A group of protesting Marikana mineworkers was marching from Wonderkop to Lonmin's nearby Eastern Platinum mine on Monday, in an attempt to stop operations there.
Police stopped them on the way, but after negotiations, allowed the workers - some waving knobkerries and sjamboks - to proceed.
Representatives of the workers told the police they wanted access to the mine to close down operations there.
"Mining activities at the Eastern Platinum mine have to be halted as the workers there are underpaid," said a leader of the protesters, Anele Nogwanya.
"We have now buried all our fallen colleagues. Now is the time to honour our promise to them of getting the R12 500," he said.
"If we go back to work without getting R12 500, our deceased colleagues will turn against us."
On August 16, police fired on a group of protesting workers killing 34 of them and wounding 78. Another 10 people were killed the preceding week, including two policemen and two security guards.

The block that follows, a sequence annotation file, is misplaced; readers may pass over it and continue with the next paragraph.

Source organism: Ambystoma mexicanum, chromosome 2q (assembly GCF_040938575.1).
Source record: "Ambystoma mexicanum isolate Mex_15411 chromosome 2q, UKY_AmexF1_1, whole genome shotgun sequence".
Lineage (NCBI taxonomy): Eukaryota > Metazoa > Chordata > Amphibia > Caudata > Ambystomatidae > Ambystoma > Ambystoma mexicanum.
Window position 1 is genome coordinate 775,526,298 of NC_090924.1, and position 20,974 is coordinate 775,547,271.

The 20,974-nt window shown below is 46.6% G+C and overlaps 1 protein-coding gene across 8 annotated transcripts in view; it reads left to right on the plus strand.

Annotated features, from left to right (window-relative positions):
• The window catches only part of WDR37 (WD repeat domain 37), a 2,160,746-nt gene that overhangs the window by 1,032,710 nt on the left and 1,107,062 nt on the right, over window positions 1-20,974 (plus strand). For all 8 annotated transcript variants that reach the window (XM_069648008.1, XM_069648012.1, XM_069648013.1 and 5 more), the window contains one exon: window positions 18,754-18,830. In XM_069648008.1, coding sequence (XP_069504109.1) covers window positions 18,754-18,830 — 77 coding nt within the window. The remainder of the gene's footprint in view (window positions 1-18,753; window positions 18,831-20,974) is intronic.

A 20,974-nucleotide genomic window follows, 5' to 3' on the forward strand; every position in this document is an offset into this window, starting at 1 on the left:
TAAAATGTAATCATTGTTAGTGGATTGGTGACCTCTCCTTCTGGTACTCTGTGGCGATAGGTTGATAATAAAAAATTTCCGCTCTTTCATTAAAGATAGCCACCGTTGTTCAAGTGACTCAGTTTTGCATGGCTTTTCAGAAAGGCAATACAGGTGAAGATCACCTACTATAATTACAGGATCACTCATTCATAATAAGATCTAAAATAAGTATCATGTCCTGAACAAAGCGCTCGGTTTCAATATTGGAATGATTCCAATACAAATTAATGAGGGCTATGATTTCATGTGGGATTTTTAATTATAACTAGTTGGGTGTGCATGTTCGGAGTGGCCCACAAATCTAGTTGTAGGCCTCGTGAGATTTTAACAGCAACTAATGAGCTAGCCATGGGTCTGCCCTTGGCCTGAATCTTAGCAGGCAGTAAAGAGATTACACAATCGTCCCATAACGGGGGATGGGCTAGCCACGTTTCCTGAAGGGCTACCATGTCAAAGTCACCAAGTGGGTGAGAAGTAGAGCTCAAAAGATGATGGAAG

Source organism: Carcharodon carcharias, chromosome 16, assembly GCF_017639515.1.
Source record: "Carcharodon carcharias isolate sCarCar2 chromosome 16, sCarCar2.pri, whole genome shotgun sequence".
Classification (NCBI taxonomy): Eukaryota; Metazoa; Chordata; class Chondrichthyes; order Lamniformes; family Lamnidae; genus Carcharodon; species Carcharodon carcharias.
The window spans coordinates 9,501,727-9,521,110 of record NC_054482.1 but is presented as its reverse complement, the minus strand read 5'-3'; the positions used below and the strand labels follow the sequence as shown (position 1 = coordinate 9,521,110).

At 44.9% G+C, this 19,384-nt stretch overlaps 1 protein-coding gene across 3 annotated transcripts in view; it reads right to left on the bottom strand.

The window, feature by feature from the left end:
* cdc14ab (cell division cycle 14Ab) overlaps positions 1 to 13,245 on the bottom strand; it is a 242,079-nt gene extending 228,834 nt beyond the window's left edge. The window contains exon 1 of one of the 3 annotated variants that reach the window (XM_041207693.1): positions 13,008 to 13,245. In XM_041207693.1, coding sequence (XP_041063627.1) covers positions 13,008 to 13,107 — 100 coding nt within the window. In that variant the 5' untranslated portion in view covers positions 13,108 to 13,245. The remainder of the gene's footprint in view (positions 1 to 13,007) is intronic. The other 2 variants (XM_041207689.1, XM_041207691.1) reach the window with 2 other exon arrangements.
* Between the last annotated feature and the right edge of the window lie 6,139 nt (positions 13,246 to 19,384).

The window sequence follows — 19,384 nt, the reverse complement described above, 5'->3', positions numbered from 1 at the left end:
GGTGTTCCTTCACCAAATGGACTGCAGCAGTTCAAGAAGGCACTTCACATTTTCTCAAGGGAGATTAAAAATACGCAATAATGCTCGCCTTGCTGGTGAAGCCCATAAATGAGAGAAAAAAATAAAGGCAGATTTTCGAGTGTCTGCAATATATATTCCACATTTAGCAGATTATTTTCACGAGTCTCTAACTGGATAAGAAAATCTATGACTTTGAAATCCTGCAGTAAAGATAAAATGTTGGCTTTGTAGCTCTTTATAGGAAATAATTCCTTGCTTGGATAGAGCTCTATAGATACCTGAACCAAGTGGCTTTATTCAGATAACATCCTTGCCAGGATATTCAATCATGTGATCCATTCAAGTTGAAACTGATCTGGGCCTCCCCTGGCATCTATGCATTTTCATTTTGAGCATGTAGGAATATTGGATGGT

Lonmin said staff attendance was 6.34 percent on Monday, ahead of wage talks, which were expected to begin at noon.
One of the conditions of a peace deal signed on Thursday was that the workforce return on Monday.
"Attendance today is 6.34 percent," said spokeswoman Sue Vey, after a slow start of just over two percent earlier.
Only one shift - the 7am - was running across the 11 shafts of the Marikana complex, which includes Eastern Platinum Ltd and Western Platinum Ltd.
The company, which is considered one of the world's largest producers of platinum group metals, loses around 2500 platinum ounces per day of no production.
Work stopped at the mine on August 10.
Earlier, the Association of Mineworkers and Construction Union (Amcu), which did not sign the accord, said it would participate in Monday's negotiations, but could not guarantee that its members would return to work.
The National Union of Mineworkers, Solidarity, UASA and Lonmin management agreed to the peace accord early on Thursday morning to level the ground for wage negotiations.
Solidarity general secretary Gideon du Plessis said the tone of Monday's talks would be an indication of what the last few weeks had been about.
"If they commence negotiations, we will know it's about the wage dispute. If they carry on with intimidation and unlawful gatherings, there is a lot more to it," he said.